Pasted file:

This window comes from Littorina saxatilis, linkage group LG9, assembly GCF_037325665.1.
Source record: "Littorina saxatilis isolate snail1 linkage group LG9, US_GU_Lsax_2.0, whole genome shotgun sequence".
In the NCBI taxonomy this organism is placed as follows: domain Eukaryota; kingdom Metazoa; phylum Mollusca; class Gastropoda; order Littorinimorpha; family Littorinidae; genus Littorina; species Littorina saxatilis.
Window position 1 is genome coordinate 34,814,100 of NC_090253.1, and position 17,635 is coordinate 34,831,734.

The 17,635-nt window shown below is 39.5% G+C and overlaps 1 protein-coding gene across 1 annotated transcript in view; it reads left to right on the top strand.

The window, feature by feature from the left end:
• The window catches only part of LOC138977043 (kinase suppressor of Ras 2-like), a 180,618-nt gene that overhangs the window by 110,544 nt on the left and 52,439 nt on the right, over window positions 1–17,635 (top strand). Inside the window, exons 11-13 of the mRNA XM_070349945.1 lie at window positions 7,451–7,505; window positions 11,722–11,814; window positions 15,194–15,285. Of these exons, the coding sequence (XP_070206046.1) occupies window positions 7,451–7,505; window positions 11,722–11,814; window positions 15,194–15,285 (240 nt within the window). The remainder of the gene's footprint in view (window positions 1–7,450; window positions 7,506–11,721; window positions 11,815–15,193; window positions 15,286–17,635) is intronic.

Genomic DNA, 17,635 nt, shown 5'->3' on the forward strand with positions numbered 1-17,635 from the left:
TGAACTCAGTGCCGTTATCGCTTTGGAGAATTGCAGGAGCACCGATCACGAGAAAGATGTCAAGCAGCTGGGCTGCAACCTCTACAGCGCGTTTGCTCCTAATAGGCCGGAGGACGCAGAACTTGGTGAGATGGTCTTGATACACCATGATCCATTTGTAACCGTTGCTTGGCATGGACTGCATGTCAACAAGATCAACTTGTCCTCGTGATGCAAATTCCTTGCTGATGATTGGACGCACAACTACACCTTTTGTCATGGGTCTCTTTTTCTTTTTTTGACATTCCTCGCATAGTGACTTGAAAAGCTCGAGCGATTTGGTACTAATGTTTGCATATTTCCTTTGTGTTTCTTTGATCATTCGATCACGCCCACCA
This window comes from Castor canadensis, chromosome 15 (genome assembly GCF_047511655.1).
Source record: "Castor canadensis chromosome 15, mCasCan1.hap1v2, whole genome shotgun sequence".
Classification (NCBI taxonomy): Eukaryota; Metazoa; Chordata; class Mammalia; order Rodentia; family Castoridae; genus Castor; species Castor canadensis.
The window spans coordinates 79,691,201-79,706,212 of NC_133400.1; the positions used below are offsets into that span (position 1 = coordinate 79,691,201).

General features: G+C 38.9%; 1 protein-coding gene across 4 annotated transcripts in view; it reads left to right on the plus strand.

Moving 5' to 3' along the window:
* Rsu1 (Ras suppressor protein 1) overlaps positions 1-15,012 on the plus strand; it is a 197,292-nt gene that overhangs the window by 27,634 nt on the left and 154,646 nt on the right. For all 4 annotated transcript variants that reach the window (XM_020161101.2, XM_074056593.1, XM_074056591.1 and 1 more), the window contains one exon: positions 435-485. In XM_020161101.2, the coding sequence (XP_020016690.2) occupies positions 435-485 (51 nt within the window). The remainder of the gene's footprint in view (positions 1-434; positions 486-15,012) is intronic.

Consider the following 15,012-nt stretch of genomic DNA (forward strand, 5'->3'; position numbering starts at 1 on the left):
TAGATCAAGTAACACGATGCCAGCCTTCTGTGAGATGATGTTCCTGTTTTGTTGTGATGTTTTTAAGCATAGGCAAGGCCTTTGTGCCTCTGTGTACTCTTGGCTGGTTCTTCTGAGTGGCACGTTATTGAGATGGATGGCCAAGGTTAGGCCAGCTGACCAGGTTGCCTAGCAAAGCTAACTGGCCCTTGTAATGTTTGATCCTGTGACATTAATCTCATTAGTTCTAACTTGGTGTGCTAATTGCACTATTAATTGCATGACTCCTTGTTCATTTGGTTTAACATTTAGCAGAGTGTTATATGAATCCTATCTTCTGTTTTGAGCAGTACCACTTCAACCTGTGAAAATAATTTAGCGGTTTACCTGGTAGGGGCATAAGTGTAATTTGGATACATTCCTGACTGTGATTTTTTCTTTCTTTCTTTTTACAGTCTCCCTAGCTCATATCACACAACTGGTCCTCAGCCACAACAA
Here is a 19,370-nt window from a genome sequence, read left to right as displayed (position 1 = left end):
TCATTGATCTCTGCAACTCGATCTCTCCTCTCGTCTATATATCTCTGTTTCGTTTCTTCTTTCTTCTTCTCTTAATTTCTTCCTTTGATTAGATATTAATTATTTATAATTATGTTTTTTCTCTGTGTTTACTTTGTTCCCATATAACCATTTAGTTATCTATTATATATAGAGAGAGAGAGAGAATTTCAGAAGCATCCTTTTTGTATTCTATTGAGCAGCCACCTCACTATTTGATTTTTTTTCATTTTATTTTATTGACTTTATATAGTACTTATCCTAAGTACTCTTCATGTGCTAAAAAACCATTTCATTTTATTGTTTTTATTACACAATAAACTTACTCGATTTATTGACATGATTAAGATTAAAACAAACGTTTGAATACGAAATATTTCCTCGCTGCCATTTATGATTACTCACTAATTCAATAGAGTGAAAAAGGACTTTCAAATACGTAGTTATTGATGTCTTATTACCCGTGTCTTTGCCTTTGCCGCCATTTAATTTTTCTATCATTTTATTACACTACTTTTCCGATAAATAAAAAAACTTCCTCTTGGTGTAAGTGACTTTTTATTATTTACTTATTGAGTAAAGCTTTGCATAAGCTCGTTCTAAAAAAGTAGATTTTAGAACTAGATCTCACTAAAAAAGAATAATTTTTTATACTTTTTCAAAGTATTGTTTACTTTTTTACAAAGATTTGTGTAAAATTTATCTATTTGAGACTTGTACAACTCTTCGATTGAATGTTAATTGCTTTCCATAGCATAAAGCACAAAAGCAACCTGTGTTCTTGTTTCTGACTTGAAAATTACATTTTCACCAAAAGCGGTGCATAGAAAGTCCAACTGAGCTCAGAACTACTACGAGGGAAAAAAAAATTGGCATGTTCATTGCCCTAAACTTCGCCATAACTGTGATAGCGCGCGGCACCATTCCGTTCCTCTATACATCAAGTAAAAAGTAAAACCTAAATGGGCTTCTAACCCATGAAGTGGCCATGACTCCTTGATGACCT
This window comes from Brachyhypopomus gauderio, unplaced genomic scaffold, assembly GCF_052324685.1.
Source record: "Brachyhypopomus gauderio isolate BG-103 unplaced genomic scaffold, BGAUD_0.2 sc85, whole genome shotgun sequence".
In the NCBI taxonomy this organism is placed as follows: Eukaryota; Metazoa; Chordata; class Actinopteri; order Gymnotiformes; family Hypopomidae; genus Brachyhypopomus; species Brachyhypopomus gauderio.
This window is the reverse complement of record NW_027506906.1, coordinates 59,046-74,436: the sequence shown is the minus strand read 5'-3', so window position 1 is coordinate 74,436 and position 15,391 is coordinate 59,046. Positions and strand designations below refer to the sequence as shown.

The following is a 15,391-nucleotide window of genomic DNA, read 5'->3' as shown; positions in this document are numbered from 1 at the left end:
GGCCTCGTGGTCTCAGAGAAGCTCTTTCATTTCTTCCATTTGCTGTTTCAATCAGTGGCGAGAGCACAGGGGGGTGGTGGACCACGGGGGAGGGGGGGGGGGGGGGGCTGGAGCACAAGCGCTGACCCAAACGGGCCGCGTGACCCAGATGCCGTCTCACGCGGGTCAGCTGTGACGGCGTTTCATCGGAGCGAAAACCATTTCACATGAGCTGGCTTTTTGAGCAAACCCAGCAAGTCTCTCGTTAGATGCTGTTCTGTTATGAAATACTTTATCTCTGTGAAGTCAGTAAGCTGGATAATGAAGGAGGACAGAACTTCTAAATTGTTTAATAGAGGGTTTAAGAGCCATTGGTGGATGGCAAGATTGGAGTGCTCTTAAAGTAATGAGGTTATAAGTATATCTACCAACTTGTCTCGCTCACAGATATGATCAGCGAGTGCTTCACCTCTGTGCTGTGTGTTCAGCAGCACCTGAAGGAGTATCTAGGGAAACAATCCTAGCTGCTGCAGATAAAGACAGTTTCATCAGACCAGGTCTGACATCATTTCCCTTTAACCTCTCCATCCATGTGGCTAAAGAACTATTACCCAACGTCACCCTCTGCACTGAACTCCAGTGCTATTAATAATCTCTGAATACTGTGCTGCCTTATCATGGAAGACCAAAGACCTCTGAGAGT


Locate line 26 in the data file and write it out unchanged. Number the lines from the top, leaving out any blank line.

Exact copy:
GGCCTCGTGGTCTCAGAGAAGCTCTTTCATTTCTTCCATTTGCTGTTTCAATCAGTGGCGAGAGCACAGGGGGGTGGTGGACCACGGGGGAGGGGGGGGGGGGGGGGCTGGAGCACAAGCGCTGACCCAAACGGGCCGCGTGACCCAGATGCCGTCTCACGCGGGTCAGCTGTGACGGCGTTTCATCGGAGCGAAAACCATTTCACATGAGCTGGCTTTTTGAGCAAACCCAGCAAGTCTCTCGTTAGATGCTGTTCTGTTATGAAATACTTTATCTCTGTGAAGTCAGTAAGCTGGATAATGAAGGAGGACAGAACTTCTAAATTGTTTAATAGAGGGTTTAAGAGCCATTGGTGGATGGCAAGATTGGAGTGCTCTTAAAGTAATGAGGTTATAAGTATATCTACCAACTTGTCTCGCTCACAGATATGATCAGCGAGTGCTTCACCTCTGTGCTGTGTGTTCAGCAGCACCTGAAGGAGTATCTAGGGAAACAATCCTAGCTGCTGCAGATAAAGACAGTTTCATCAGACCAGGTCTGACATCATTTCCCTTTAACCTCTCCATCCATGTGGCTAAAGAACTATTACCCAACGTCACCCTCTGCACTGAACTCCAGTGCTATTAATAATCTCTGAATACTGTGCTGCCTTATCATGGAAGACCAAAGACCTCTGAGAGT